Categorized as: REST AND RECOVERY

The Benefits of Hamstring Flexibility and Pike Compression

Most adults are so inflexible in their hamstrings that they cannot even touch their toes. This is a serious deficiency, and one that is limiting them in a wide variety of movements. Moreover, the gymnastic pike position requires active compression of the hips, and a poor pike position will make press handstands, mannas, and many tumbling drills much harder to achieve.

First, the term “hamstrings” actually refers to a family of three distinct muscles. These muscles cross both the hip and knee joint, and thus are involved in both hip extension (“opening” the angle of the hip) as well as knee flexion (“closing” the angle of the knee). Problems arise when, due to a culture of sedentary living and lack of exercise, many adults move their hips through a full range of motion so infrequently that their hamstrings become excessively inflexible and tight.

Consider, for instance, a hanging leg lift. This is a basic beginner progression on the way towards L-sits and Mannas in the GymnasticBodies Foundation Series. When many trainees first attempt hanging leg lifts, they find they can barely lift their legs at all! Now this problem is two-fold: their anterior (front of the body) core muscles are too weak, and their posterior (back of the body) leg muscles and fascia are too tight. Fortunately, the GB courses have plenty of exercises and stretches to take care of both issues. Read More…

Sleep More For Fat Loss

In the world of fitness, everyone wants to know what to eat, and what to do in order to reach their goals. Let’s face it, the majority of people in the fitness world are interested in one thing, losing weight and looking good. Okay, maybe two things haha.

A recent topic of discussion amongst our members has been, “Did you see that article that said that not sleeping can lead to weight gain?” Let’s summarize this concept in a few points.

1) When you do not sleep, you are low on energy and when you are low on energy, your body begins looking for glucose (aka sugar) for energy to help you through the grueling tasks during your day. In order to get more glucose, you must eat more glucose, or your body will make it via gluconeogenesis. Gluconeogenesis is where the body will generate glucose from certain non-carbohydrate carbon substrates, usually protein, fat, or muscle, in search of glucose to produce energy.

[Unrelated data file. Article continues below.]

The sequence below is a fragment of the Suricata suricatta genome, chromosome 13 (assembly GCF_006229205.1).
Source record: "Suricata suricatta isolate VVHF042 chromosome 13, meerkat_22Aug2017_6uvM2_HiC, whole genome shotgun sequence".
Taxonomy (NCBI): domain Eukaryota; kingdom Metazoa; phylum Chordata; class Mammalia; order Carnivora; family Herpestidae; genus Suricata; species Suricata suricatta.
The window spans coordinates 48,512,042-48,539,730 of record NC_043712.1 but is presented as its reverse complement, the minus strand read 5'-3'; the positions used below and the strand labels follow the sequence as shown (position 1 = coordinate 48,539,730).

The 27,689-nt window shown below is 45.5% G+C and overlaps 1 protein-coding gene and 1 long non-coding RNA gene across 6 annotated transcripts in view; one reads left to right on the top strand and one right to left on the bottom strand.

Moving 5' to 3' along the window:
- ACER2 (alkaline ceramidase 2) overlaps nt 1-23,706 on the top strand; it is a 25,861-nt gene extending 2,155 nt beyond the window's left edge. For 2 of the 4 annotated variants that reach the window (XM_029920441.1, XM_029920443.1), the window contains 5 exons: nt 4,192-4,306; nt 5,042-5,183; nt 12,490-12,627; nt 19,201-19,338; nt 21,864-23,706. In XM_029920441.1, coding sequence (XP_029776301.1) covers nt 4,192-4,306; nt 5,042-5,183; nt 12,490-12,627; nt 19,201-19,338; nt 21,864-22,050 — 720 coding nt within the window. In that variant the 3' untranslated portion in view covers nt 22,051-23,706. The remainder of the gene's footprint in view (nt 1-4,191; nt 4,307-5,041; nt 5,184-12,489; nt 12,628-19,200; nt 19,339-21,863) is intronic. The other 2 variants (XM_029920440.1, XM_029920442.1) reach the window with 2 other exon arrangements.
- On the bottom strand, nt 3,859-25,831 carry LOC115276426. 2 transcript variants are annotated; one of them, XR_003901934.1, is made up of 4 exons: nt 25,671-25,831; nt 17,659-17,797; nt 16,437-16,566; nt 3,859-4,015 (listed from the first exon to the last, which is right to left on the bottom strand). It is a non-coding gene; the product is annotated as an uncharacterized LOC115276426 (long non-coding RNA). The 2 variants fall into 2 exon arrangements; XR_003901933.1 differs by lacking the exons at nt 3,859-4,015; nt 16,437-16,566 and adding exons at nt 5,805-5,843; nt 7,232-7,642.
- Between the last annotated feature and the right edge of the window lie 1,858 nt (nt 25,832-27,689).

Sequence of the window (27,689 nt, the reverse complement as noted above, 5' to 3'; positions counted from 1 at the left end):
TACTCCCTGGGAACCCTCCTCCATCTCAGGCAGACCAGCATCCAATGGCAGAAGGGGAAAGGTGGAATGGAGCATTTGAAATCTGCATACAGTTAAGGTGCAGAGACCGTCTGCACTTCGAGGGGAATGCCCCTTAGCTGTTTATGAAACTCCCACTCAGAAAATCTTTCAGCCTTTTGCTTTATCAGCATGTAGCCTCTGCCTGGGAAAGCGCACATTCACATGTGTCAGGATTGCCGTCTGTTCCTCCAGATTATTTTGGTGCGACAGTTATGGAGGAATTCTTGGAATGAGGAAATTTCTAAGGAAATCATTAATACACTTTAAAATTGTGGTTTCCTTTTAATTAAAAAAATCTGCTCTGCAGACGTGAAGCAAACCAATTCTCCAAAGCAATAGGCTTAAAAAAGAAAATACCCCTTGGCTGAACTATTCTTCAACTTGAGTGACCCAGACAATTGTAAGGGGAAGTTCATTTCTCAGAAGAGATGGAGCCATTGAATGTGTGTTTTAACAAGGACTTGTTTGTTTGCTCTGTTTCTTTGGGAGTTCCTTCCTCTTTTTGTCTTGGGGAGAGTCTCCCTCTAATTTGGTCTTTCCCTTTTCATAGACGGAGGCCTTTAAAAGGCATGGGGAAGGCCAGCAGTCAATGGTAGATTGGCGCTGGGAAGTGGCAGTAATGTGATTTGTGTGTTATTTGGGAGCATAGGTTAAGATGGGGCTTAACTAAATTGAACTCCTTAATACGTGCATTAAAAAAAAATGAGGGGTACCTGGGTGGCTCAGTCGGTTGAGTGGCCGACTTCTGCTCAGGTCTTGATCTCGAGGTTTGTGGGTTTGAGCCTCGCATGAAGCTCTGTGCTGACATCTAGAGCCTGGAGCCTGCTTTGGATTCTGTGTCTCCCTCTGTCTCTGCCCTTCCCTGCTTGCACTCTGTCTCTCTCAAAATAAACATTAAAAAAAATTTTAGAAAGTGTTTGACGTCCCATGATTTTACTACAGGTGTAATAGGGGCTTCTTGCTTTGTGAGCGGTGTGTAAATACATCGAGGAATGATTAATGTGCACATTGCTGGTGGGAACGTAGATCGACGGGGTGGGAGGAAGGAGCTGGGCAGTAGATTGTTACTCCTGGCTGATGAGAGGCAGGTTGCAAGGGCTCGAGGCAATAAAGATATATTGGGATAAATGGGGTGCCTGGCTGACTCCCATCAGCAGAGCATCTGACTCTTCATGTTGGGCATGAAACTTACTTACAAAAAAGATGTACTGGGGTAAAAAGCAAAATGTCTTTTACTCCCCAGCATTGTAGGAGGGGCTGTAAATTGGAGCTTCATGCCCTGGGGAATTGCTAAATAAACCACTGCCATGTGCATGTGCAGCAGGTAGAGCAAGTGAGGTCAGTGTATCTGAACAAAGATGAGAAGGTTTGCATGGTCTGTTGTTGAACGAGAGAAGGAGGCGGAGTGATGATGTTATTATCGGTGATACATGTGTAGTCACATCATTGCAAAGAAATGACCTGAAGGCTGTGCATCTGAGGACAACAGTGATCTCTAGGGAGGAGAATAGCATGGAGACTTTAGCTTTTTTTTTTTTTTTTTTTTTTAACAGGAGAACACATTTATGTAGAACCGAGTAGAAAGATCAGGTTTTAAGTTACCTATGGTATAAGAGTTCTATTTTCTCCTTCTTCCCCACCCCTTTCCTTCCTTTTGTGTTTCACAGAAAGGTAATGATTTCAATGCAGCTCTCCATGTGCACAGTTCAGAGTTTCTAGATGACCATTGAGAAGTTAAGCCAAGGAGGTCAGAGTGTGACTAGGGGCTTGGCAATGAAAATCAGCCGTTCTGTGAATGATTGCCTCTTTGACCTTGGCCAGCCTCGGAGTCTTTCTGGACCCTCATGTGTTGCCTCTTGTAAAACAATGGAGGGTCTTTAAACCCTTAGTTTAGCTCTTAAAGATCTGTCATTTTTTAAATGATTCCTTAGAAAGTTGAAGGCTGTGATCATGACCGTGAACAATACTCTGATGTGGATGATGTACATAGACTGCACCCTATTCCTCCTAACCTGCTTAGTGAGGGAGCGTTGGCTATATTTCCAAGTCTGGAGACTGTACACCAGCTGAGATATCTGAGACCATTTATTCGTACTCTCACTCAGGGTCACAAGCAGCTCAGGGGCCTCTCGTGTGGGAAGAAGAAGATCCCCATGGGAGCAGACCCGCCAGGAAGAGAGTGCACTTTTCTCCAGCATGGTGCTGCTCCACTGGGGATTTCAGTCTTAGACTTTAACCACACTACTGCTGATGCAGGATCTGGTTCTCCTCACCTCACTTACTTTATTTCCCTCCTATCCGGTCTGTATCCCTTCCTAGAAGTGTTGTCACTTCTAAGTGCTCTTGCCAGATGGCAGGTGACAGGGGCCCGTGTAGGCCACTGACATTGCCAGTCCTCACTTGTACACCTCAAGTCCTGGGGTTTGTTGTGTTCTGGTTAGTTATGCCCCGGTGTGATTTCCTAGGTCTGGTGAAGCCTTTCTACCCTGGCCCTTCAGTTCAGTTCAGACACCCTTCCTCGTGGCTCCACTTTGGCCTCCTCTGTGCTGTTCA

2) In addition to searching for energy, your cortisol (stress hormone) is often high when striving to function on little sleep. Excess cortisol directly contributes to excess belly fat.

3) As a result, your body is looking to boost insulin to help bring down cortisol since the two oppose each other. As we all may know by now, sugar of course boosts insulin. Read More…

4 Hip Flexor Stretches to Relieve Tight Hips

The most common complaint we hear from our members is “my hips are so tight.” The response is always, “Here, try this hip flexor stretch.”

Why are everyone’s hips so tight?

Take a step back and think about where you spend most of your day. If you’re a young athlete, you probably spend most of your time at school or maybe work or practice and  even a little time at home, if you’re lucky. Now think about what position your body is in during those periods. I would bet that you spend most of your day sitting down. You may walk to class or run in practice, but the majority of your day is spent in a seated position.

So, who cares right? Wrong. Everyone has seen that little old man walking with a cane, hunched over almost to the point of staring at the ground. Do you think he always walked like that? I’d bet you he didn’t. Maybe he had an injury that never healed properly, or maybe after spending years and years in a similar position, his body became tighter and tighter until eventually he ended up bent over.

Repetitive motions over time can change the positioning of your body.


When a muscle contracts, it shortens. Take the biceps for example. Without getting too technical, the biceps are attached at the forearm and shoulder. When your biceps contract, they shorten and bring those two points closer together. When you rest, the muscle returns to its normal length, and the two points move farther away. Constantly contracting your biceps over a long period of time would cause them to get shorter, even at rest.

Why Are My Hips Tight?

Apply the above concept to your hips. When you sit, your hips are in a “flexed” position. Therefore, the muscles that flex your hips are in a shortened state. You probably spend at least a third of your day sitting down. Think about how much time those hip flexor muscles stay shortened. A lot. Over time, they become tighter and tighter until you look like the old man in the picture. So unless you want to look like that, perform the stretches shown below. Read More…

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